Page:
As the plans are being copied and reproduced for the commercial sale of the model kits, we would usually consider this as a brand licensing project for which our brand is placed on your product. The fees would depend on the number of kits you are producing and the retail price of the product.
 

Dave Stevens (Lumberyard)

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lets say I take my drawings of the Princess Charlotte and build a hull and finish the model. As long as I did this as a personal hobby and the model is a one off that is private use. I can even sell this model there is no problem.
If the plan is to produce a limited edition of 10 models to sell now I stepped over the line from private use to commercial use. If I were to take the models to a gallery it is in my best interest to show my artist reference license bought and paid for from the museum that holds the intellectual rights.

pca1.jpgpca2.jpg
 

Dave Stevens (Lumberyard)

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They only assert ownership of the image of the Princess Charlotte found on parchment within their collections. That is a very important distinction - they own the copyright to that image and license the use of that image for specific purposes.
Wayne


correct the Crown owns the image of the Princess Charlotte so as they stated anything created from that image requires a license. No I can not work from the archaeological work and create a kit that license does not extend to that commercial use.

If the archeological study used the NMM image as the basis for their drawing then they are likely within the allowable use under the license they were issued.

The images were used as part of the study and actually published in the book by Jonathan Moore. Under that image of the original plans of the Princess Charlotte is the line

(courtesy: National Maritime Museum ZAZ0131,reg No73)

in the academic world licensing is suspended for archaeological study and educational use. A question is can Jonathan create a commercial kit? I think a separate license is needed to do that as you stated below


If, however, the derivative product is proposed for commercial use it is beyong the scope of the license and is not allowable without a separate license.
Wayne



so we can conclude you can not create a kit from a plan held by the NMM without first obtaining a license to do so. In the academic world it is kept all proper and all licenses if needed and all use is noted to the source.

In the world of commercial use pirates steal intellectual property not only from one another but also from the institutions who manage collections. They will produce and sell kits from Admiralty plans without the proper licensing.
 

Dave Stevens (Lumberyard)

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even though I worked with Jonathan Moore in the early days he provided me with field data and I created CAD drawings and 3D drawings those drawings belong to me. However, Jonathan provided me with data I provided him with the drawings.
Even though the CAD drawings are mine and the Crown can not claim any rights to them, as long as I do not produce a commercial kit for sale. or for that matter anything including a set of modeling plans. That is the pirating line if I do produce a kit its pirating the museums intellectual property.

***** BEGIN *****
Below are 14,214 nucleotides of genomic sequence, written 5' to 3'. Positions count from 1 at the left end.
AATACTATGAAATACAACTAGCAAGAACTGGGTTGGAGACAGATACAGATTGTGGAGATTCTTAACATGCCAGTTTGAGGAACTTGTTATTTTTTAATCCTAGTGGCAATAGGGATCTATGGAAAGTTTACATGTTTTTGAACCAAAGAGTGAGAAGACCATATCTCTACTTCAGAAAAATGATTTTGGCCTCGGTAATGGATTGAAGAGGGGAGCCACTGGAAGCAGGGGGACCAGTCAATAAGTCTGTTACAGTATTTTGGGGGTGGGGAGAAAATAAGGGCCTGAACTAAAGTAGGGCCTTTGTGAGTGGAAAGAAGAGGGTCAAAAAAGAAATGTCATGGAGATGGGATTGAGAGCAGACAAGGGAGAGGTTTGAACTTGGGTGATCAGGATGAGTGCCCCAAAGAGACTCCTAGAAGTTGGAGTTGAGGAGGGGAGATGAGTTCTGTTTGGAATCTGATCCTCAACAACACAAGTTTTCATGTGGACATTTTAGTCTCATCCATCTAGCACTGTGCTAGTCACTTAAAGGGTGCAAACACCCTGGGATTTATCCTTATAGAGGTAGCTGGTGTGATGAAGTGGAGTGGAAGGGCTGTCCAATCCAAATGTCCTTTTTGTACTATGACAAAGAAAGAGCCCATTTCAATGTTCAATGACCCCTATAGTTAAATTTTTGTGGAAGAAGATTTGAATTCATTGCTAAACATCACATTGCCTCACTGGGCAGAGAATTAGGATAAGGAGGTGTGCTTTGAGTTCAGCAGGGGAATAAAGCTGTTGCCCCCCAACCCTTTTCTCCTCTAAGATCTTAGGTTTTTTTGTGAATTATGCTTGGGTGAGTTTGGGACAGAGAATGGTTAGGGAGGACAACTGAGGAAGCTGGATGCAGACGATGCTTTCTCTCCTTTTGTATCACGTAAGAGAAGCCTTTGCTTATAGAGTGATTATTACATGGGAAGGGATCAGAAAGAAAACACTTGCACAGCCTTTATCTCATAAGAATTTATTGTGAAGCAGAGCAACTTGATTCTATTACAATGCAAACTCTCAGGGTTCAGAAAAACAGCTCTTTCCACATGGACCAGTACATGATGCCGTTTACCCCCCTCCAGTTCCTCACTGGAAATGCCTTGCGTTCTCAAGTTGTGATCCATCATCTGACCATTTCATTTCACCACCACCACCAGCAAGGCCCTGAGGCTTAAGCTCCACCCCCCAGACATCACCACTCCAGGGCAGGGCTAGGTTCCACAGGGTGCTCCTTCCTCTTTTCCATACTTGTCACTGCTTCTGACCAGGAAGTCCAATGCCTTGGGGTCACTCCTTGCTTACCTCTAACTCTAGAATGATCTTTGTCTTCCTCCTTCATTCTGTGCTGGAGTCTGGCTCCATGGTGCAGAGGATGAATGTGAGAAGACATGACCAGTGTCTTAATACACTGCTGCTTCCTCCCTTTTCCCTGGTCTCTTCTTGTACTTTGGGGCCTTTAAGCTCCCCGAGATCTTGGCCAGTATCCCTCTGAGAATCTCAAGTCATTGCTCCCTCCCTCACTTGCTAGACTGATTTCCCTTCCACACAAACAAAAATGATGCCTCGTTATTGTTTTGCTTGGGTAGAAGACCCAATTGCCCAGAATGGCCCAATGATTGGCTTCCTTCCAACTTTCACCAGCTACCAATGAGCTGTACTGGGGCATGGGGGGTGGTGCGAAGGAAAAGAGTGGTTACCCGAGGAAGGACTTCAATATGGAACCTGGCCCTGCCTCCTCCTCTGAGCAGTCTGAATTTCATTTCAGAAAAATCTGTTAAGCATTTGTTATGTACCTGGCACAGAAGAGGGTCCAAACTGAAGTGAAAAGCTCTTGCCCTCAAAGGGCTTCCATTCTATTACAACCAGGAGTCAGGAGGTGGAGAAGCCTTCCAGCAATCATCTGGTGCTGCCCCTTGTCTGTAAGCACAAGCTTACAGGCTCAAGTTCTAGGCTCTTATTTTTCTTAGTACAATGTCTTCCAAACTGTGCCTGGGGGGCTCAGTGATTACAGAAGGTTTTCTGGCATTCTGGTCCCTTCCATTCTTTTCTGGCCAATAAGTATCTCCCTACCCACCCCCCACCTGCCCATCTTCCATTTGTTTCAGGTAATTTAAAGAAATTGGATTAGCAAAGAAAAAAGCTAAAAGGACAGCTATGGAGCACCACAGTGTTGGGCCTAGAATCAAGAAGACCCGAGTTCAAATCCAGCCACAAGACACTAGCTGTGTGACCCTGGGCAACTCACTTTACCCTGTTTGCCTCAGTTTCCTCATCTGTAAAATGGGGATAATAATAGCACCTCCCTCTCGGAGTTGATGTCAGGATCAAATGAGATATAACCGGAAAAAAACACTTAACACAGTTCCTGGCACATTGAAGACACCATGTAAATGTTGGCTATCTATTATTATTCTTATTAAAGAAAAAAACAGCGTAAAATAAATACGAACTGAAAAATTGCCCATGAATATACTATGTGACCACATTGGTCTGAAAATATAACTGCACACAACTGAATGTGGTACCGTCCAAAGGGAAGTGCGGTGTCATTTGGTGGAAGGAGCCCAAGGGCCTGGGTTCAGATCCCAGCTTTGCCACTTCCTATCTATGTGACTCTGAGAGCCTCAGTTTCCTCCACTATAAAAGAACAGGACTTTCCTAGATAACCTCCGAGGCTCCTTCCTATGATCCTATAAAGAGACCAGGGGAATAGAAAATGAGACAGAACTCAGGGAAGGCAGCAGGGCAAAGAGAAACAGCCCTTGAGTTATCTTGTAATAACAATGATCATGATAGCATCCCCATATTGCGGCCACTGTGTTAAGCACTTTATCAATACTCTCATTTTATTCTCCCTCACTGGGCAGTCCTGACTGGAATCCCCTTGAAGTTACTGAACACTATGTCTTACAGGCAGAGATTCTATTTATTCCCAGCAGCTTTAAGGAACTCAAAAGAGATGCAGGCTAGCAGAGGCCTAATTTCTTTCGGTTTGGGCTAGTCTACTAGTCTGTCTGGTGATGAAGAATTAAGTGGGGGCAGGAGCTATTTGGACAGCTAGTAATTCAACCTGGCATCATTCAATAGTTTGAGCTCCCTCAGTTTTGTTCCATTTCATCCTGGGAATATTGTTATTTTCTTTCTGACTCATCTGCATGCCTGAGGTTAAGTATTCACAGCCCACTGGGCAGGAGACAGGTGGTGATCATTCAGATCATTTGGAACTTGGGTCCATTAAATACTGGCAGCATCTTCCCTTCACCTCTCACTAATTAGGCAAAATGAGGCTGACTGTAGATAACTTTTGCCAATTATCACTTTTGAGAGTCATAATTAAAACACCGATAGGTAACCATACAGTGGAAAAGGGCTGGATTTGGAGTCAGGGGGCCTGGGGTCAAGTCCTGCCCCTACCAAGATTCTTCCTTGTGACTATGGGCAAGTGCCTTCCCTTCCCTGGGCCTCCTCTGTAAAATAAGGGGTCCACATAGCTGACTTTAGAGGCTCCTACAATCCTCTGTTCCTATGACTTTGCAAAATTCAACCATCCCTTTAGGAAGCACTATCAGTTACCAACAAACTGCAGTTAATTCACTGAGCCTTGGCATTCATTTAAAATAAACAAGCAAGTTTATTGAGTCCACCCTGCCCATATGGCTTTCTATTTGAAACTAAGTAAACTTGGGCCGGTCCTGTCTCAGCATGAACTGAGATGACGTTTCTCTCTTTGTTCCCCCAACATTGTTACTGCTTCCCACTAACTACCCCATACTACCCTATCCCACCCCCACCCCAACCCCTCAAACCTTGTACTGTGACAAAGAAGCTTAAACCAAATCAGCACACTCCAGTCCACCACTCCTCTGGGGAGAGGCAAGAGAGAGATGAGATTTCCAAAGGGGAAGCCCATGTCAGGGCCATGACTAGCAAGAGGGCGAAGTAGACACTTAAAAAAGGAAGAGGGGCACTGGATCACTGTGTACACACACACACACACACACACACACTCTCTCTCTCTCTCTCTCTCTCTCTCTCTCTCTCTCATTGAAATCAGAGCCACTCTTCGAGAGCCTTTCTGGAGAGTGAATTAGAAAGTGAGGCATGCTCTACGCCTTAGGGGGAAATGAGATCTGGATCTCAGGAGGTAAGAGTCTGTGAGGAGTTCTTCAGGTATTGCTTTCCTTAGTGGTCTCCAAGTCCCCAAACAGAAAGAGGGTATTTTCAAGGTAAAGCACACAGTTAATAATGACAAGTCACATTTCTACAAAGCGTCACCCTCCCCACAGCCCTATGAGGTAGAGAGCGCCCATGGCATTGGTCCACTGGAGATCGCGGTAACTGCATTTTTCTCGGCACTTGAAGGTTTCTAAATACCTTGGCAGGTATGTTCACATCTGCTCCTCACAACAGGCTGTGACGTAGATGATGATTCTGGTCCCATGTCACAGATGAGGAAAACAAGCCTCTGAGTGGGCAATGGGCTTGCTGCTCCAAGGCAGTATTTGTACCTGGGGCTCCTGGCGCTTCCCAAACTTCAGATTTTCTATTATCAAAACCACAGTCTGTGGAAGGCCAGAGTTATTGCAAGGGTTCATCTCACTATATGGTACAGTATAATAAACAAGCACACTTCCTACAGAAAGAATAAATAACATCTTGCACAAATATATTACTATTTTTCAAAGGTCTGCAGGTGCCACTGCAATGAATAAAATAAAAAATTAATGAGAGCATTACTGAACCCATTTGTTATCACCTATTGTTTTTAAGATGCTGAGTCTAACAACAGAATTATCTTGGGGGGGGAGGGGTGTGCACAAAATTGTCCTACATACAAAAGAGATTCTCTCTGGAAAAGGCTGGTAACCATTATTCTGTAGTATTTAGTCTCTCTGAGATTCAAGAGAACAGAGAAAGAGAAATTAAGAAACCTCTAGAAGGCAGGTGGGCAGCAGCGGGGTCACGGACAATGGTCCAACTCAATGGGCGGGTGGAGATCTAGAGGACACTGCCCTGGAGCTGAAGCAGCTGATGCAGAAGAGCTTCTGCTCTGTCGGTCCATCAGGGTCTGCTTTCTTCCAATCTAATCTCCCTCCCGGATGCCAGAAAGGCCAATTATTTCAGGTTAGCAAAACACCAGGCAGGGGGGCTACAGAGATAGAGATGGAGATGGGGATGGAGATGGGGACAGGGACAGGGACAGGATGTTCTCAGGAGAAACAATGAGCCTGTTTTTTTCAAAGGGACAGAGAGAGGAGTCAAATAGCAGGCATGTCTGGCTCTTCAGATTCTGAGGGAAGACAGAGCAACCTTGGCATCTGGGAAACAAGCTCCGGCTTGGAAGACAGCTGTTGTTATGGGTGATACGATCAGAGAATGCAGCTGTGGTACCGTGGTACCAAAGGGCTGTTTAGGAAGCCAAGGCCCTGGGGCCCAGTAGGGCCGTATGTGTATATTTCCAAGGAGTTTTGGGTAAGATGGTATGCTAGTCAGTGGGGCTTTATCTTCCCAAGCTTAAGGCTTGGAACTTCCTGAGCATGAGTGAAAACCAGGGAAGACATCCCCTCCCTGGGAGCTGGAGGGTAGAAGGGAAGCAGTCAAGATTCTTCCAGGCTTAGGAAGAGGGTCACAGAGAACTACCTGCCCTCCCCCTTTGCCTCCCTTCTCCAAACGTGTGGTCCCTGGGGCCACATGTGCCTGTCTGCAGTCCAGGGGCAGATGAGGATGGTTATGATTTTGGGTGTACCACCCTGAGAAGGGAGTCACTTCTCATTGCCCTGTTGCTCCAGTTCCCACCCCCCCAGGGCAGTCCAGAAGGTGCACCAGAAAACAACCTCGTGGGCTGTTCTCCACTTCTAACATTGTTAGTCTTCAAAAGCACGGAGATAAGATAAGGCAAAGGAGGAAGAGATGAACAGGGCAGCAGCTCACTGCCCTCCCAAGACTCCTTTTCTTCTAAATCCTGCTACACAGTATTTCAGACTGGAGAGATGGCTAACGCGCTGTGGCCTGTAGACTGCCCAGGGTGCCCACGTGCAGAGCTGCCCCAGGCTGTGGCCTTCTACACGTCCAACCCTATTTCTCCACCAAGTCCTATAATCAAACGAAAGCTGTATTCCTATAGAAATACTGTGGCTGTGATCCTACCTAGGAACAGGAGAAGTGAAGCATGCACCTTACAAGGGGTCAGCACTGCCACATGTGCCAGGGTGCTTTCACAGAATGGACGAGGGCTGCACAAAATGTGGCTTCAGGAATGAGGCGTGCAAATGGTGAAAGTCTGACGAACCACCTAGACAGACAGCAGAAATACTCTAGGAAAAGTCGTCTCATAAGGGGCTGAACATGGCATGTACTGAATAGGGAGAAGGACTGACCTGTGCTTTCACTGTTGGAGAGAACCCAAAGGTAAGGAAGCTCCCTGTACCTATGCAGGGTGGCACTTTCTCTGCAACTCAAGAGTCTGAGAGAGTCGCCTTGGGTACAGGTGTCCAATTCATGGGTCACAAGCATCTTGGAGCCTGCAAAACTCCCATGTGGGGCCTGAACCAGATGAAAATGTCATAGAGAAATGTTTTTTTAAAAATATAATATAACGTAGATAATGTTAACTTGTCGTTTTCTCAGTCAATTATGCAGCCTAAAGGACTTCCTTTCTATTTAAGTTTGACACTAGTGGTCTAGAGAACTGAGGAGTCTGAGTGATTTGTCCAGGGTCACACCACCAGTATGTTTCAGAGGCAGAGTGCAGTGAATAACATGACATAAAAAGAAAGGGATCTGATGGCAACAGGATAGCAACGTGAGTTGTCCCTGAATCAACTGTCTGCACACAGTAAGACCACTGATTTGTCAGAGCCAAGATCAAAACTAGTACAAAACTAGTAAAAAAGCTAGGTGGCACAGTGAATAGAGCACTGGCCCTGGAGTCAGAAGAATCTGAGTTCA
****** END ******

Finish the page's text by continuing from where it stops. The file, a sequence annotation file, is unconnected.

questions I am researching is

what if this project gets a lot of interest and a forum or on line group wants to build models from my drawings and Jonathan's work? is it an educational class? is it commercial in nature? well I am working with the museum and Crown copyright office so I am waiting on answers.

stern frame4.jpg


back bone.jpg

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Dave Stevens (Lumberyard)

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pirating is nothing buy greed
why do it? have all the proper licensing, permission, pay the royalties it supports the hobby and those who maintain historical collections.

here lies the bones of the Princess Charlotte



 
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Dave Stevens (Lumberyard)

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while we wait for the museum and crown copyright to weigh in on the Princess Charlotte

lets look at another HMS ship the General Hunter which was built by the British on the lakes and fought in the war of 1812.
Her bones were found and an archaeological study done.
Again I worked with the archaeological team and I was provided with the field notes and field drawings to produce CAD drawings and a model. Can I go commercial with this?
yes and the difference is there are no drawings held by the museum of the General Hunter yes it is a ship of the Royal Navy but nothing exists in the museums collection.
 

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Gentlemen. I am not engaged into money making schemes associated with industrial selling any products related to wood ships modelling. I am just a hobbyist. Maybe this is why I don’t understand what this theme is about. Could anyone please explain?
 

janos

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Gentlemen. I am not engaged into money making schemes associated with industrial selling any products related to wood ships modelling. I am just a hobbyist. Maybe this is why I don’t understand what this theme is about. Could anyone please explain?
Beyond the obvious content and lots of information this is Dave's way saying in a very gentlemanly and elequant way that there is no point accusing someone else of pirating if you do the same...
Janos
 

donfarr

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YES HE DOES IT IN A GENTLEMANLY WAY, ME KNOW WAY, REMINDS ME OF MY LATE WIFE FAVORITE SAYING AND SHE WAS A MASTER AT ( IT IS NOT WHAT YOU SAY BUT HOW YOU SAY IT ) SIMPLE YET SO HARD. Don